From where we stayed in Port Douglas, it is only a twenty-minute drive to Mossman Gorge in the Daintree Rainforest. The local indigenous community – the Kuku Yalanji people, I believe – operates the Gorge entrance, transport and administration. While all were pleasant and helpful, I wondered if I saw behind the eyes, that same grief, that deep sense of loss, which has been the lot of our indigenous people for centuries.
Of course, I am paddling in the shallows here; it is no arcane secret that injustice and trauma though individuals’ lives, family lines – even through nations – shapes psyches at every level; and it is no secret that this has been the case for our original Australians. But where I live, on the Northern Beaches of Sydney is relatively insulated (there’s that word again) from indigenous culture and contact. I know a few, but that’s about it.
Maybe it’s that I have been on this journey of grief and now find it easier to recognise in others; but I wasn’t expecting it on a holiday weekend away.
So, what does it tell me and what should my response be? It may seem simplistic, but the thing that I have found invaluable from others through this time of grief, is friendship – love – not offering answers, sometimes offering help, but always offering love and another’s desire to “be” – with me.
While we treat our indigenous people as separate, and not our brothers, sisters and friends, their path to healing will remain arduous. While those of us who come from non-indigenous backgrounds have in our hearts and minds that they are separate, we are to some extent guilty of the same racism that caused the pain in the first place.
It is always a danger to talk about any group of people as if it is a collective that functions uniformly; one of the basic characteristics of racism is just that: to see a race or people group as a unit, not as a collection of individuals.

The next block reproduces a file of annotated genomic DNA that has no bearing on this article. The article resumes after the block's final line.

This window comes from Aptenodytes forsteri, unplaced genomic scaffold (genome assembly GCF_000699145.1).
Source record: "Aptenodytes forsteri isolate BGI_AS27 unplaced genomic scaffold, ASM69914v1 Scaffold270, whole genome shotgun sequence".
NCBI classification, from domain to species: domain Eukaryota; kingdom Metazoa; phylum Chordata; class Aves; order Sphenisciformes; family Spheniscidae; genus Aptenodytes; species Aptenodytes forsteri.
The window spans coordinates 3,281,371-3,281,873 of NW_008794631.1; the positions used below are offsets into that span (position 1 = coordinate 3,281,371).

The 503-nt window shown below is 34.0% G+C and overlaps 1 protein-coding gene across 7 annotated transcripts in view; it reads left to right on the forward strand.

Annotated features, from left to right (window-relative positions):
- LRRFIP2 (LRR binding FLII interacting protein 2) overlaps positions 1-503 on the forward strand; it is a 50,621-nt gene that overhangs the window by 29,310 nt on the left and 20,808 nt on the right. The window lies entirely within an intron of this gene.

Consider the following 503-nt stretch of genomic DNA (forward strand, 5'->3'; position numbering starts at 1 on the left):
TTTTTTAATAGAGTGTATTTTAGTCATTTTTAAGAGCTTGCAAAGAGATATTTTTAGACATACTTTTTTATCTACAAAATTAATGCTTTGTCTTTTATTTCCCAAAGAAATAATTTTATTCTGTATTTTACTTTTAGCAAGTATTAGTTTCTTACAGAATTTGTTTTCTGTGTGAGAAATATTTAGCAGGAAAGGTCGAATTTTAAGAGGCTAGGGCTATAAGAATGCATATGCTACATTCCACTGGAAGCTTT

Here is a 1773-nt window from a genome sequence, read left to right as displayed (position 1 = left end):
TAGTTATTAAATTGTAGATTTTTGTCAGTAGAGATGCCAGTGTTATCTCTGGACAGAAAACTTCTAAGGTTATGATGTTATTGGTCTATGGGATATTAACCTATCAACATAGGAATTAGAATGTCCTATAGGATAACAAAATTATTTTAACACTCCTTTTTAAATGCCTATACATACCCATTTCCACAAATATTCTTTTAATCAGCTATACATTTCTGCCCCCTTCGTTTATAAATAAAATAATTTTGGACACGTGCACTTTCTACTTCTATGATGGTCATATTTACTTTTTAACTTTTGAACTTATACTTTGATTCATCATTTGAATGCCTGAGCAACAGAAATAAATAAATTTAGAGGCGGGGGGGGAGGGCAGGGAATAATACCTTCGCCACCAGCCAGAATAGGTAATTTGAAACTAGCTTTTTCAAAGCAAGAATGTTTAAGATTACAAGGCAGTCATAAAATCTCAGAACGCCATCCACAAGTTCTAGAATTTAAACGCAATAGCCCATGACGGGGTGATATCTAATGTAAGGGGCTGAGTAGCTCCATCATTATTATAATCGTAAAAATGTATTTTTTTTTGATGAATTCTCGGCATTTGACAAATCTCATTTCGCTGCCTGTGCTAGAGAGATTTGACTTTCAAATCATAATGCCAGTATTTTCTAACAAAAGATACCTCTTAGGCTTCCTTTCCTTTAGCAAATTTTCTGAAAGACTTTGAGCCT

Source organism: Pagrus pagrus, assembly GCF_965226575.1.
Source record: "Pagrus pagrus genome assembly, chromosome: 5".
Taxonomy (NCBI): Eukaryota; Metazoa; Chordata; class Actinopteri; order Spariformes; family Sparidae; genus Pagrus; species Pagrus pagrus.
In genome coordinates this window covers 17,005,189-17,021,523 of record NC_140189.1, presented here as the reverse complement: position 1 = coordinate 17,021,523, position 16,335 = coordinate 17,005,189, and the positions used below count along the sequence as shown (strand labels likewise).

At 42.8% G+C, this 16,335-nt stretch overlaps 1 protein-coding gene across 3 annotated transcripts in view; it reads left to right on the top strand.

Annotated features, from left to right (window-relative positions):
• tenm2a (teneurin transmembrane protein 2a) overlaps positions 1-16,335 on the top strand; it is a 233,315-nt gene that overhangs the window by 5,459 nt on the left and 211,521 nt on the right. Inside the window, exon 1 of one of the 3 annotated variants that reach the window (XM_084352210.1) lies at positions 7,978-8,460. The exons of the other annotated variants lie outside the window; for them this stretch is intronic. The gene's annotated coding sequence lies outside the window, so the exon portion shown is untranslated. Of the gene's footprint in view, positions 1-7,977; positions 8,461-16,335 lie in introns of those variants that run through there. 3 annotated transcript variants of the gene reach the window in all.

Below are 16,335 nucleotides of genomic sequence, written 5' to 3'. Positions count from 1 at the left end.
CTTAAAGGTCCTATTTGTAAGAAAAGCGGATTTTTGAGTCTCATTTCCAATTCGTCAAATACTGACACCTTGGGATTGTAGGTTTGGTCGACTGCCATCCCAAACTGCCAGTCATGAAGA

It is at the heart of our government’s treatment of asylum seekers, who are no longer seen as a collection of individuals fleeing the torment of persecution with all the associated grief and anguish, but are seen as a dangerous bloc that we must fear. So our response is to rob them of all freedom without any hope of a future, inflicting grief upon grief. I wonder what we would see were we to look into those eyes.
We live on a very small planet. It is too small for us to be drawing lines between us. As a friend said the other day, “we are all made of the same stuff”, so why do we have this need to make others separate? Is it to reinforce our own sense of belonging? Governments and tyrants have for a very long time used the principle that the most effective way to unify a group of people and make them do what you want, is to make them afraid of another group, to make them think that those people are different in an undesirable or threatening way. Hitler did it with the Jews, and look how that ended up.
We say that such a thing could never happen again, but I wonder if we don’t see smaller examples of it every day. Any form of patriotism has the seeds of such a possibility. Interestingly, the word patriotism comes from the Greek patris which means fatherland, use by Germans of their own country during the reign of Hitler.
We see it in football violence, church movements, intolerance of different religions or sexuality, pretending not to notice a disabled person, even demographic differences between people in the same city. The danger lies in anything that creates a dividing line, and makes us feel exclusive, because exclusive means that we exclude others.
Paul the apostle said it well: “Words like Jewish and non-Jewish, religious and irreligious, insider and outsider, uncivilised and uncouth, slave and free, mean nothing. From now on everyone is defined by Christ; everyone is included in Christ. (Colossians 3:11 –The Message – italics mine).
All of the great global problems through the centuries have arisen because we don’t get this basic principle: There is no us and them; there is only us.